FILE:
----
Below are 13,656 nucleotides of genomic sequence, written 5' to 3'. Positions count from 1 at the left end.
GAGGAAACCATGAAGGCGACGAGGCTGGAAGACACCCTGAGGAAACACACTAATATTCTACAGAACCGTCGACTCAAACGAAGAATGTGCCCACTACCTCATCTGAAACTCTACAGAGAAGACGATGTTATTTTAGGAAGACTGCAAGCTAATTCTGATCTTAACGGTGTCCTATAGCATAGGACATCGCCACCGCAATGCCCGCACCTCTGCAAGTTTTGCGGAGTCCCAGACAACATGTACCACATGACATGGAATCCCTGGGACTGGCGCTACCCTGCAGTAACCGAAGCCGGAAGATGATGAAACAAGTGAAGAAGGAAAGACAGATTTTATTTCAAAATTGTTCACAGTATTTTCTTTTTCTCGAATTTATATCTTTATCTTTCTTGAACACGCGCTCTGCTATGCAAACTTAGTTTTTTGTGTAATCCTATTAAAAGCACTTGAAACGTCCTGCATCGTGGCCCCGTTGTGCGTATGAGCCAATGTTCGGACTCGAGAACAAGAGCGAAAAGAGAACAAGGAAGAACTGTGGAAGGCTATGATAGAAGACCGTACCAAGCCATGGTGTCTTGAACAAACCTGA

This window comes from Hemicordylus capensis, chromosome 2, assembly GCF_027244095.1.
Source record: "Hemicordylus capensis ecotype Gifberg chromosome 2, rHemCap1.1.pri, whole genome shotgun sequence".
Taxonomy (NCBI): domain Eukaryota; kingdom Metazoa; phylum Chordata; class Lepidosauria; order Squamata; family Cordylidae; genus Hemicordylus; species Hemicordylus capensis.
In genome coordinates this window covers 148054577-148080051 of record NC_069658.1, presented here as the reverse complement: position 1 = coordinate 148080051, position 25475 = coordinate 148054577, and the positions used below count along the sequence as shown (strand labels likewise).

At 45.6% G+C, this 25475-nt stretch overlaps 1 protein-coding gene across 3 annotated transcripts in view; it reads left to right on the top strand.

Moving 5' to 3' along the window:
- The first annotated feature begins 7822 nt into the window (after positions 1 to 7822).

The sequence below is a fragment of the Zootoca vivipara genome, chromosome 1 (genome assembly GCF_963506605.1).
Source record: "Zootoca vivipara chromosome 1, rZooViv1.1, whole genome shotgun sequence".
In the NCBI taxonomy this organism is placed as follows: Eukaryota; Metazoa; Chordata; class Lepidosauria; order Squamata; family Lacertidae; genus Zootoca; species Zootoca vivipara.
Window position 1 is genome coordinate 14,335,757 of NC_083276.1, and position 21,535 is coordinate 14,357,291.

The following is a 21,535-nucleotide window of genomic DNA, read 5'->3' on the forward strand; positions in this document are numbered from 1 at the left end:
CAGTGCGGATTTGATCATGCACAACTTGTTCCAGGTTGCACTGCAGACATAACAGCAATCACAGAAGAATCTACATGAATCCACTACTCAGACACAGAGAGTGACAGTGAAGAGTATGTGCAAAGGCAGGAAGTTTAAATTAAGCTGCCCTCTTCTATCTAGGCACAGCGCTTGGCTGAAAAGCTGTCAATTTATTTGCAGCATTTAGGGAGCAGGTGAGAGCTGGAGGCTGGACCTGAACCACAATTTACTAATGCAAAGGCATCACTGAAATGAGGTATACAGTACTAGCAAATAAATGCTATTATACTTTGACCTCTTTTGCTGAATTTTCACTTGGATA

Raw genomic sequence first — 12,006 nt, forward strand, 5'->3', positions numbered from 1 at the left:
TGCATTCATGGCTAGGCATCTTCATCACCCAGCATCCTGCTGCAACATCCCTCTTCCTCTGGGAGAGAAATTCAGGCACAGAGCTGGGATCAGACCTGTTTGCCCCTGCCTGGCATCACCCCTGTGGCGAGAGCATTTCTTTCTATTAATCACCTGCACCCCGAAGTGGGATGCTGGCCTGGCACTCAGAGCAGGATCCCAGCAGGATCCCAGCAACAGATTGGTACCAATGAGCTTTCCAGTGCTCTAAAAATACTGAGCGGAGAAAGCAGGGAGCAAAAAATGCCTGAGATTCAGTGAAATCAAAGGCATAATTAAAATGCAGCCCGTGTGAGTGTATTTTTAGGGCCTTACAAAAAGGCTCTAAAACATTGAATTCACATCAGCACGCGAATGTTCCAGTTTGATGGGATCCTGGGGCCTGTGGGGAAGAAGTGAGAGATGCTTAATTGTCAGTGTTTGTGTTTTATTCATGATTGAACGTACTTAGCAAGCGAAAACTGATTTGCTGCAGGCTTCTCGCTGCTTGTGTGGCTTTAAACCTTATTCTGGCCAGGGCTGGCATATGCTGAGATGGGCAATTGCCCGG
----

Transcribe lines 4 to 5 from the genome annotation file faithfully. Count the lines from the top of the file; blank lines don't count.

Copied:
Source record: "Hemicordylus capensis ecotype Gifberg chromosome 2, rHemCap1.1.pri, whole genome shotgun sequence".
Taxonomy (NCBI): domain Eukaryota; kingdom Metazoa; phylum Chordata; class Lepidosauria; order Squamata; family Cordylidae; genus Hemicordylus; species Hemicordylus capensis.